When we entered Singapore, we needed to have exit plans in order to secure our visas. We made plans to rendezvous with some SF folks in Penang in early November and accommodation looked good and cheap, so we decided to spend some extra time in George Town. It’s not yet clear if that was a mistake.
Our first AirBnB was nicely furnished, had ample space, very fast wifi and was only about $75/night. It had floor to ceiling windows looking out over the bay, and though it was a little south of George Town, it was in an area with lots of restaurants and bars and at least 4 coffee shops within 2 blocks.
While it looked great, it had an equal amount of issues… We went from having the nicest kitchen imaginable at our pet sitting place in Singapore, to one of the worst. The fridge was dorm-room sized, which was a challenge even though we don’t really cook that much. (I broke a bottle of wine when it tumbled out of the over-stuffed fridge – tragedy!) The electric kettle nearly caught fire, smoking and cinging the wall outlet. The cutlery was barely a step above disposable and constantly falling apart in our hands, and the single-burner cooker was a mystery to use.
It was also surprisngly noisy for being on the 20th floor… I expect it’s all the A/C units, but there was constant rumbling coming from the walls that I couldn’t manage to ignore. And we resorted to sleeping on a mattress on the floor due to the uncomfortable bed and uncontrollable A/C. So not exactly amazing, but we have stayed in much worse.
Penang is known for 2 things: food and street art. The street art actually started with a government-initiated project to celebrate the history and people of Penang. So in other words, the goverment hired artists to come grafitti up the town to encourage tourism. It has grown considerably since then, and you see groups of people wandering the streets in late afternoon/early evening (once the temperture had cooled slightly) to take photos with the most famous pieces.
I loved how many of them incorporated real objects – chairs, motorbikes, swings, etc. The less-famous pieces were just as delightful, and so many of them included cats!
Its very interesting to experience unusual holidays, or see how other cultures experience familiar holidays. In Singapore, we only passed one bar with any kind of Halloween decorations and the Christmas lights were already going up in mid October. In Penang, some bars promoted Halloween party on the preceeding Saturday night, but Diwali is apparant everywhere.
Halloween has always been my favourite holiday. Candy & costumes – what’s not to love?! It is a particularly huge holiday in SF (usually spanning a week) and I’m especially missing my friends and all the fun costumes they create each year. I am sad that it was nothing more than a regular day here – no costumes, no parties, no pantless nun handing me candy. Even worse, there was torrential rains and flooded streets, so any attempts to find some Halloween activities were thwarted.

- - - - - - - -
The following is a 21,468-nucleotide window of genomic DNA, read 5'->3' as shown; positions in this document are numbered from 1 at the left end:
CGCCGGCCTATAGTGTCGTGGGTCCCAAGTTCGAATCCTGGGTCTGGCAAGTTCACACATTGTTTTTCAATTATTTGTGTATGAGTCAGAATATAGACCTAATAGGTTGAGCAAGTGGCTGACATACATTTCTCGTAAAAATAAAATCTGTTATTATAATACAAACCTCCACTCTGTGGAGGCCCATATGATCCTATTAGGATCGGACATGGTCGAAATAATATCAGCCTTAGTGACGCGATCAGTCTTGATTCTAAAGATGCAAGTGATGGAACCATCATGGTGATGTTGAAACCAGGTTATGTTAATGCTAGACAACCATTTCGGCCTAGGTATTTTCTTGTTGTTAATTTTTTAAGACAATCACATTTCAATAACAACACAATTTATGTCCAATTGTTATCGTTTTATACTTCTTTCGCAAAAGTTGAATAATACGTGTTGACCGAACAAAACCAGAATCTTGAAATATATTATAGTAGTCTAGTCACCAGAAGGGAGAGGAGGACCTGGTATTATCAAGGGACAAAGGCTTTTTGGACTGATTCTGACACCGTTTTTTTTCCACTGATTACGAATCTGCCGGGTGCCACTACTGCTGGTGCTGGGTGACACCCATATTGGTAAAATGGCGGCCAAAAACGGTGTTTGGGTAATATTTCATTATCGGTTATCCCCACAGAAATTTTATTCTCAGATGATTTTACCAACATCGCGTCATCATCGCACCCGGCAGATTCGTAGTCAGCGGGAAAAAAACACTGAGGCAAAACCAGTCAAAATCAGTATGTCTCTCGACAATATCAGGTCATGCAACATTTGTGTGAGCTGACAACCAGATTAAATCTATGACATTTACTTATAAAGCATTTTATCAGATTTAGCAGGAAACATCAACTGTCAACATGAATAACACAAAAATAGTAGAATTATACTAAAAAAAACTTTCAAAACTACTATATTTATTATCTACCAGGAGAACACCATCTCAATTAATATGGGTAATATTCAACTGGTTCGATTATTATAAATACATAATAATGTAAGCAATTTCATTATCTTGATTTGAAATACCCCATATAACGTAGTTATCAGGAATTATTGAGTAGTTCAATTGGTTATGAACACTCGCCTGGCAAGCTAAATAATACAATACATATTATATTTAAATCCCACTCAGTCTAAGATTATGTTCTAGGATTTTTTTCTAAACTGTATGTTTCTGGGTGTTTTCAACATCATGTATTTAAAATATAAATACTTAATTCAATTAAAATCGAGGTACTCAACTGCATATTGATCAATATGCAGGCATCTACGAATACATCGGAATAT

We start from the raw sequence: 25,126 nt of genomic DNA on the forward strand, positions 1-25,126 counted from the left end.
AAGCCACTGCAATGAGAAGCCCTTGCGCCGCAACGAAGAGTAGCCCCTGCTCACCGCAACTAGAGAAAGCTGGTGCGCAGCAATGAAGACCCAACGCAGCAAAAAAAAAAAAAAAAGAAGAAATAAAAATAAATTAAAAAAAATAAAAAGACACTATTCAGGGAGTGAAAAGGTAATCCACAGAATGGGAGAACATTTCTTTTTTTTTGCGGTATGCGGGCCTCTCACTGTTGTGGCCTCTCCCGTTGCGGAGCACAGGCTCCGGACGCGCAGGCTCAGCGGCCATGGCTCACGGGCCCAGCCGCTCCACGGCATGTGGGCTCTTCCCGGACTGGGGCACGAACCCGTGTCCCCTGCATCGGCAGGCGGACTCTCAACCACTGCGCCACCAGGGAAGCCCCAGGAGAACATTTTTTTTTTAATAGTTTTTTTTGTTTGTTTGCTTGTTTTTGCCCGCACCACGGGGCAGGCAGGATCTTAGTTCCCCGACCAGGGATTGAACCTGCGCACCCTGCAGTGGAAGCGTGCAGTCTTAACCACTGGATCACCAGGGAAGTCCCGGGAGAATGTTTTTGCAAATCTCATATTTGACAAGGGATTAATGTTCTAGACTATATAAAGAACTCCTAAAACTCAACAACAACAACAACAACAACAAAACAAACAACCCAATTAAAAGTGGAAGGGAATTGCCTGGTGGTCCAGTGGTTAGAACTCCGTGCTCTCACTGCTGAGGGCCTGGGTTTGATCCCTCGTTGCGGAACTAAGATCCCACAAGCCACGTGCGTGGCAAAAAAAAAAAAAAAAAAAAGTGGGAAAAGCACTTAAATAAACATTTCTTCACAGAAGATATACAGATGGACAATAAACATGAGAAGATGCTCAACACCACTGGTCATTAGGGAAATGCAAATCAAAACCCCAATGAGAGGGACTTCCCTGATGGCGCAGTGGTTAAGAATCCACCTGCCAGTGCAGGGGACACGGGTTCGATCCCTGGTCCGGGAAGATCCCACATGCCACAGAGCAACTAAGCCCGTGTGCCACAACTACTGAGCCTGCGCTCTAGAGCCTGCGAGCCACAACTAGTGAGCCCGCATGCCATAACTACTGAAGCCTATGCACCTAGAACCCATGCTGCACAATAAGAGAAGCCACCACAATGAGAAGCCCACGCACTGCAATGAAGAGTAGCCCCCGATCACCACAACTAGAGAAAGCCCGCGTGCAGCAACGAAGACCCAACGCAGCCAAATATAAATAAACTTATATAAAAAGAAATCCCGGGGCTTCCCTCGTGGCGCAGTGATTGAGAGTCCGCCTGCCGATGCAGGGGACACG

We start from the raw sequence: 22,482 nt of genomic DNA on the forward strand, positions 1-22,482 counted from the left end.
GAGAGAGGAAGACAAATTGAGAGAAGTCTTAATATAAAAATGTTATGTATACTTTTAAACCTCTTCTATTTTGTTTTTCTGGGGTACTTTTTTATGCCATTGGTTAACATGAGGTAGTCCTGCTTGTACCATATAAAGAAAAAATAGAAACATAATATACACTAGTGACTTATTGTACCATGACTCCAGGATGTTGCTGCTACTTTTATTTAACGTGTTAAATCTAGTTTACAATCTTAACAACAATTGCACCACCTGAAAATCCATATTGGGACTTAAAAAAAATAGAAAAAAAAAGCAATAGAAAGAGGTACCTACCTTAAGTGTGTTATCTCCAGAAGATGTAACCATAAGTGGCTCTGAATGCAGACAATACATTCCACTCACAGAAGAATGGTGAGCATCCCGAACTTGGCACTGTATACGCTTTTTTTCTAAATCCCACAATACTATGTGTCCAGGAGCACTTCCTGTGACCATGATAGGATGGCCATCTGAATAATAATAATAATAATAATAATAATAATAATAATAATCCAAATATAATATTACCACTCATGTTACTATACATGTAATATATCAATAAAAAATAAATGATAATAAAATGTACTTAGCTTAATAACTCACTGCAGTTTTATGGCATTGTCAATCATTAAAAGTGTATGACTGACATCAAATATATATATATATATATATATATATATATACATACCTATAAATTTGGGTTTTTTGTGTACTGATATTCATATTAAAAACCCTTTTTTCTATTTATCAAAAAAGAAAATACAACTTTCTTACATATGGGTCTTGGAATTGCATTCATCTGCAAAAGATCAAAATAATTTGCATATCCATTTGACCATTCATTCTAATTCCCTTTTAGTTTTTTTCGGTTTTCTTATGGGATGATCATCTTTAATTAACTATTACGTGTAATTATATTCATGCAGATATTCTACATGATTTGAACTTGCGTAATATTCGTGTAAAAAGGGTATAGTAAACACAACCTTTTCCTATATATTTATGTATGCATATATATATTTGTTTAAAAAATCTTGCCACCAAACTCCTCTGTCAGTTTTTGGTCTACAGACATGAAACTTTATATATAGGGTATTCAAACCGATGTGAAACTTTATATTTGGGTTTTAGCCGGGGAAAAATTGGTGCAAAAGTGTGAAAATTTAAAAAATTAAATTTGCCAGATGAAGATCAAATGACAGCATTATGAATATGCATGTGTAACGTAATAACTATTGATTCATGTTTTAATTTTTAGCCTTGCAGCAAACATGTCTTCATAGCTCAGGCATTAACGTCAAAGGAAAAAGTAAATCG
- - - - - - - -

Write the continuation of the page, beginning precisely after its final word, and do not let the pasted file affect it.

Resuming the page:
That said, Diwali has been exciting to witness since it has taken over the whole town. There are a lot of lights on the street and fireworks started at 12:01am on Oct 29th and went until dawn. These aren’t the huge 4th of July-style displays, but rather a constant popping of smaller explosions (which we were initially worried was gunfire – guess I’m still American at heart!). From our AirBnB we had a view of most of George Town plus mainland Malaysia, and we could see the colourful bursts exploding all around.
We got off to a bit of a rocky start with food. Shopping in one of the largest grocery stores didn’t yield very good quality or selection of produce. Despite seeing chickens on the side of the road, even the eggs didn’t seem very fresh. We also made some poor choices on eating out – partially due to our first AirBnB location, and partially due to my vegetarianism. (Most of the local dishes are based on meat or seafood… when I asked for something “vegetarian”, I wound up with prawns.)
We did ultimately find some good spots for local food, though, and now I understand why Penang is so well-known for it. There is a very popular Indian place that is open 24 hours – the curries were flavourful and the naan was some of the best I’ve ever had. We also found a cafe that did vegetarian versions of more traditional dishes – I loved the coconut stew with tofu (instead of seafood). There is a Din Tai Fung (famous for dumplings) which was even better (and cheaper) than the one we went to in Singapore. And coconut ice cream is fresh, amazing and everywhere.
The Number 4…
…is unlucky here. In Chinese, the word for “four” is very close to the word for “death”. So in buildings, the floors are numbered: 3, 3A, 5 and 13, 13A, 15.
So far, everyone has been very nice and most things are cheap. Our accommodation hasn’t been entirely comfortable (the second one had a kitchen stocked primarily with saucers and unreliable wifi) but it could be worse.
We have been saving a lot of the tourist activities for when our friends arrive… I am very excited to see Dave & Sue!